Even the time-honoured spectre of increased taxation doesn't resonate with its ancient force. Scotland has effectively been voting for higher taxes for years. Gordon Brown's pledges on tax and spending were not aimed at his kinsfolk.

And last week came the difference that may swing it convincingly for the yes-yes campaign. The death of Diana has shocked Scotland as much as any territory of this United Kingdom. In Glasgow, great black banners hang in George Square, alongside the mounds of commemorative flowers and messages. But the speed with which the old dispensation was seen to melt in the wake of her sudden death has galvanised the kind of confidence this referendum needs, in a way that none of the appeals could have done.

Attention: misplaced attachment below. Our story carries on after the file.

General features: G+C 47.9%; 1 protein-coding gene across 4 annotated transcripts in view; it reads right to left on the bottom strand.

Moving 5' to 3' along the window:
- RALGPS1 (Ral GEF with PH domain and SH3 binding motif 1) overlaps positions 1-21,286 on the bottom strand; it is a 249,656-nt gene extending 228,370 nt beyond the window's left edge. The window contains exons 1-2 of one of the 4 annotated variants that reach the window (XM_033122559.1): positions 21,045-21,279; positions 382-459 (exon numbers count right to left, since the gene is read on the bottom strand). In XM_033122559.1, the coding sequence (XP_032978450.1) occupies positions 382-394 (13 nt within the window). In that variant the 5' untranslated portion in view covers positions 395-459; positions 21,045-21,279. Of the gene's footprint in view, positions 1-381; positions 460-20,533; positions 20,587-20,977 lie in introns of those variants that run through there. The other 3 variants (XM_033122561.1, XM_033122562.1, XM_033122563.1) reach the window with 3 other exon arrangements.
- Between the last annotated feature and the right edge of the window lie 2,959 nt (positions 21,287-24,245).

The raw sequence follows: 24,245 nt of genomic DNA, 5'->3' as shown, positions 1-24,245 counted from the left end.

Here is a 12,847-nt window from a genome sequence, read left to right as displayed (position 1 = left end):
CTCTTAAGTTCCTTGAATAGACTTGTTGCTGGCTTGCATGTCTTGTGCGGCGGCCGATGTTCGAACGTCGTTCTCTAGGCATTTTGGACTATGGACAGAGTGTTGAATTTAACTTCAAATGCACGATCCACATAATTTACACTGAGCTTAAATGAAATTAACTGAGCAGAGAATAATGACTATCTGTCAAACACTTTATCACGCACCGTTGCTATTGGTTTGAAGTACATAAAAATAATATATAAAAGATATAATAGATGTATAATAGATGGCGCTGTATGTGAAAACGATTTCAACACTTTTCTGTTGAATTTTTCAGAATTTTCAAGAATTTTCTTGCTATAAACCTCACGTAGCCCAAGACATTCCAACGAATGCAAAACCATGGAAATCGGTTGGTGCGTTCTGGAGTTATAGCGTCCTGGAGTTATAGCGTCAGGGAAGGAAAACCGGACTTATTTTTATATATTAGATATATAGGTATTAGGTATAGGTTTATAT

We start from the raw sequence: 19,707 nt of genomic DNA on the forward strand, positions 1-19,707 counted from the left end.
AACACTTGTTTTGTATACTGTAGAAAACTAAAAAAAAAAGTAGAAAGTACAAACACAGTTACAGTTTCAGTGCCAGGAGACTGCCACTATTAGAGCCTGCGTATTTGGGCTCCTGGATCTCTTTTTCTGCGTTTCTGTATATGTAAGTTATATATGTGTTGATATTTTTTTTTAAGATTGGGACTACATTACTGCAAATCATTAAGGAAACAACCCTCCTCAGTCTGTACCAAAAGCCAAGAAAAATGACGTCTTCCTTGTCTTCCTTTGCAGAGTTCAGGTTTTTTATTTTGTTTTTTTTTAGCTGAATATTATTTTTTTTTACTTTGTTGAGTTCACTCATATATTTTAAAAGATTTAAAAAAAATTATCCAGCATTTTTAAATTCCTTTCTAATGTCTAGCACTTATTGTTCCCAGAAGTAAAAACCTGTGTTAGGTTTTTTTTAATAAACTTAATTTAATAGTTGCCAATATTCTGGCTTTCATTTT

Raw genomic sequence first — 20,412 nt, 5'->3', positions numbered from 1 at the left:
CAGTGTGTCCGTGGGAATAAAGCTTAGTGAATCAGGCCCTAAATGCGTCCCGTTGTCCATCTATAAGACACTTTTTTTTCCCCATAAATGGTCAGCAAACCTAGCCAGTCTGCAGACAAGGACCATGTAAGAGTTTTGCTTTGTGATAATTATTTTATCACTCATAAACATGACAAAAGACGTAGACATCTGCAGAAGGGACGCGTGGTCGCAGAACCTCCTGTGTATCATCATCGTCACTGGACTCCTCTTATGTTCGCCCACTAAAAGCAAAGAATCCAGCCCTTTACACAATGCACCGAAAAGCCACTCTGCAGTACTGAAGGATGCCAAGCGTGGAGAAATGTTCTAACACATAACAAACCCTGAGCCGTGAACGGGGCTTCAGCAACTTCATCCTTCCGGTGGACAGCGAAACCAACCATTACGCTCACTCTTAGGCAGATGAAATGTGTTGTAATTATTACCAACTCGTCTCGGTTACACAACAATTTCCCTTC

And, after this accelerated campaign, where questions have not been answered nor issues clarified, do I now know how I'm going to vote? Ah, it's never been my practice to share the privacy of the polling booth, and some things do not change. But, yes. Yes - I know.